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Paxson addresses criticism of decision to demote 11 varsity sports

Community-wide email follows outpouring from students, parents, alums

By
University News Editor
Saturday, June 6, 2020

President Christina Paxson P’19 addressed circulating concerns regarding the recent demotion of 11 varsity teams to club status in a community-wide email Saturday, offering greater detail about how the decision was made and the motivation behind it. 

The email follows an outpouring of criticism from student athletes after the announcement of the varsity cuts and the new Excellence in Brown Athletics Initiative. Through petitions and online campaigns, athletes organized their communities of peers, parents and alums to stand with them in demanding both reinstatement of varsity status and more transparency from the University. 

Paxson acknowledged the timing of the decision, and expressed remorse for the overlap between the announcement and the death of George Floyd in police custody, which prompted nationwide protests and discourse about racism in our country and its institutions. 

“Unfortunately, there would never be a time to make these decisions that would not have an impact on some group of current student-athletes, new recruits and coaches,” Paxson wrote. “But I never could have imagined the release of the initiative would come on the heels of one of the most heart-wrenching moments in our nation’s history — the death of George Floyd and the illumination of the longstanding problem in this country of anti-black racism — and I am truly sorry for the impact the collision of these circumstances have had on so many in our community.”

The motivation behind the decision was “the result of many factors,” Paxson wrote, driven largely by past conversations with the athletics department about resources “stretched too thinly,” acknowledgements from alumni that there would be benefits to cuts and the findings of a confidential external review in the 2018-19 academic year detailing how to increase competitiveness in athletics. 

The Committee on Excellence in Athletics then conducted a “holistic review” starting in January 2020, that assessed competitiveness, squad sizes, diversity, gender equity, facilities, community affinity and available data. Given each team’s unique circumstances and the proportion of high-achieving teams, “the major consideration was to determine where Brown could focus its efforts to make significant gains in competitiveness,” she wrote.

In considering a team’s competitiveness, the committee evaluated its success in the “overall competitive landscape” of the Ivy League and other peers, she wrote. 

Many community members have critiqued the decision, often expressing particular concern with the demotion of the Men’s Track & Field and Cross Country teams, arguing that the decision to cut the teams is contrary to the University’s stated intent to increase diversity in athletics. 

The committee considered representation of historically underrepresented groups across the varsity roster, but also examined the “recent success of aggressive recruiting efforts in increasing team diversity, and envisioned an increase in diversity-enhanced recruiting over time,” Paxson wrote. “I have set the expectation that plans be developed in the Department of Athletics for broadening its recruiting strategies in (Diversity and Inclusion Action Plan) Phase II.”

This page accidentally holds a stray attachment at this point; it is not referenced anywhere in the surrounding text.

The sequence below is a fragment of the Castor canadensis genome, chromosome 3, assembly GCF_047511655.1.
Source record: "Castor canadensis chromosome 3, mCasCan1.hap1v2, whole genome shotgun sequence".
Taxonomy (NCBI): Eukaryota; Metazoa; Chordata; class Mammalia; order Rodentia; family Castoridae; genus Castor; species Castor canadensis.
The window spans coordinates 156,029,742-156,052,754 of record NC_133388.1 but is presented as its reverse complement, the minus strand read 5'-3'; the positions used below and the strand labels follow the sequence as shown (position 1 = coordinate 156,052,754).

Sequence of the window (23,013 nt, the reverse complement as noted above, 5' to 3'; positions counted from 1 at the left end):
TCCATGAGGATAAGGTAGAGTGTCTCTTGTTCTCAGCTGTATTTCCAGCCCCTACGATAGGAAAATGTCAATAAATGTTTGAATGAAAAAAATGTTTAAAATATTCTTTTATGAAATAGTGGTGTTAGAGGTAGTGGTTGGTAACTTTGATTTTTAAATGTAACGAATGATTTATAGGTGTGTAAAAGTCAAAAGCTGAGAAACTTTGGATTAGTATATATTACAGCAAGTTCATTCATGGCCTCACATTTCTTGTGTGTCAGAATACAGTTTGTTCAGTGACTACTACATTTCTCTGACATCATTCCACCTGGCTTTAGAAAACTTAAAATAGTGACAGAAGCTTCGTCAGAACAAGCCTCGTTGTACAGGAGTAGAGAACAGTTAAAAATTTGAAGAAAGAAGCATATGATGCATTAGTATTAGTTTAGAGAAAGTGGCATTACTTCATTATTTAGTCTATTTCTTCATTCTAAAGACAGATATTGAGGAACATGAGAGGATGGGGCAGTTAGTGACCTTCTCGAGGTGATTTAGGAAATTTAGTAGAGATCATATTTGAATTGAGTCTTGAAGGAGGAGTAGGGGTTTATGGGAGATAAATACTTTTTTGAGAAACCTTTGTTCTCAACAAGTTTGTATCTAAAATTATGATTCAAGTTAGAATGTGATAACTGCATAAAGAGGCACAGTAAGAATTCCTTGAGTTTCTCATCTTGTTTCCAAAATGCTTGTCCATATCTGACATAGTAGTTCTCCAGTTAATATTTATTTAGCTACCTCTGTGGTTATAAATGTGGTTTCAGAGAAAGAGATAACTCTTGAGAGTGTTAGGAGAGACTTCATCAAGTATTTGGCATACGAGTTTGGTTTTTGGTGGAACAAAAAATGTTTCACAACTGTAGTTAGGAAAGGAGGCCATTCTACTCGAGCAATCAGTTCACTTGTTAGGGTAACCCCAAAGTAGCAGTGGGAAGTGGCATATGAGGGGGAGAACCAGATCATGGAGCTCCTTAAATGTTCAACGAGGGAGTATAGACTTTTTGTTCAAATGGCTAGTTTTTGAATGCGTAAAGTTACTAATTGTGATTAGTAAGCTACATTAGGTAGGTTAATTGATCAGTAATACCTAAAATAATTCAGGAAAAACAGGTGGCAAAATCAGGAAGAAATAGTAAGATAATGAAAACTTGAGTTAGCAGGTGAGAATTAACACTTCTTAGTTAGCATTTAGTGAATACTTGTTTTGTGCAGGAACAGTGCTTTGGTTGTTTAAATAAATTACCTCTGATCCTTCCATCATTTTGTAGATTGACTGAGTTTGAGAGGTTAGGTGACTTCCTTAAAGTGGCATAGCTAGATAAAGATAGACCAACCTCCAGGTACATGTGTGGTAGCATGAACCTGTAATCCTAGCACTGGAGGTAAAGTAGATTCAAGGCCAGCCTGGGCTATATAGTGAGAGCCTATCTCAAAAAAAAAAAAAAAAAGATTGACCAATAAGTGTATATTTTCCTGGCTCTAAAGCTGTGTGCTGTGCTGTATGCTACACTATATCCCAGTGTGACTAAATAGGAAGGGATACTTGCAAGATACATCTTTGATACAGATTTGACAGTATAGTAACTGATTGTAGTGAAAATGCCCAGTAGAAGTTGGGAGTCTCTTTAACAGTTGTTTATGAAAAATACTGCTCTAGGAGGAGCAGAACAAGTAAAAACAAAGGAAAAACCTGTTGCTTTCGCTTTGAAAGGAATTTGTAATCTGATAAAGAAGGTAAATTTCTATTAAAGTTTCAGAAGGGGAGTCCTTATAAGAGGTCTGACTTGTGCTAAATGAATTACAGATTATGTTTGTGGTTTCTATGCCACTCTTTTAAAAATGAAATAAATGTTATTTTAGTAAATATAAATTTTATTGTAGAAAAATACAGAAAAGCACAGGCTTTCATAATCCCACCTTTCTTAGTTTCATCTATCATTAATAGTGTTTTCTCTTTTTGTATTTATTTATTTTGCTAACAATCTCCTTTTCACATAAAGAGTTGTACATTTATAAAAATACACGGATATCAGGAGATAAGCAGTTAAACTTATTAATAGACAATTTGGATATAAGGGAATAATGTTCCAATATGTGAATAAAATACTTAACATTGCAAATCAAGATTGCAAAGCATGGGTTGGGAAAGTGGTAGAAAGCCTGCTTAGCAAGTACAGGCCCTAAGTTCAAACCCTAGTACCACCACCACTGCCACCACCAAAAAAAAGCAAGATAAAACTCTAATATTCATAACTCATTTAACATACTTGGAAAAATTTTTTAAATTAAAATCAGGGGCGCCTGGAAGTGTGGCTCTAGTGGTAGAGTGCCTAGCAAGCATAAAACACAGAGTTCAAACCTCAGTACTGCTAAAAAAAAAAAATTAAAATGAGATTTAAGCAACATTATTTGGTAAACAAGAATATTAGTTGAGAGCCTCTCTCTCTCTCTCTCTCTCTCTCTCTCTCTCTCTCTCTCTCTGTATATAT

Responding directly to concerns about implications for diversity in athletics, she wrote: “We understand there are critical questions to consider about the potential long-term impact on the Black community at Brown. We are committed to further exploring these important issues in the coming weeks with members of our community, specifically as it relates to men’s track, field and cross country.”

In accordance with the results of Cohen v. Brown University (1998), the University is required to maintain a percentage of women athletes closely proportional to the women student population. This requirement, in part, drove the University’s decision to cut larger men’s teams. The Men’s Track & Field and Cross Country teams comprise the second largest men’s team, following Football. Maintaining a football team is required for membership in the Ivy League, according to the email.

While “community affinity” was not a determining factor, the committee considered the “capacity of a sport to build interest and engagement throughout the Brown community and therefore build affinity, pride and collegiate loyalty,” Paxson wrote. 

A number of athletes have called upon the University to publicly release the data backing the decision as a measure to increase transparency. While much of the data is available for public viewing already — team records and squad sizes, for example — privacy requirements prohibit the release of data about the diversity and socioeconomic breakdown of teams, she wrote. The operating expense of each team was not a consideration. 

The University will offer opportunities for discussion between Paxson, Athletics Director Jack Hayes and athletes in the coming weeks by way of virtual meetings.

“I remain committed to the decision to reduce the number of teams at Brown, and my hope is to build understanding within our community by providing opportunities to address some recurring questions and explore issues of concern,” she wrote.

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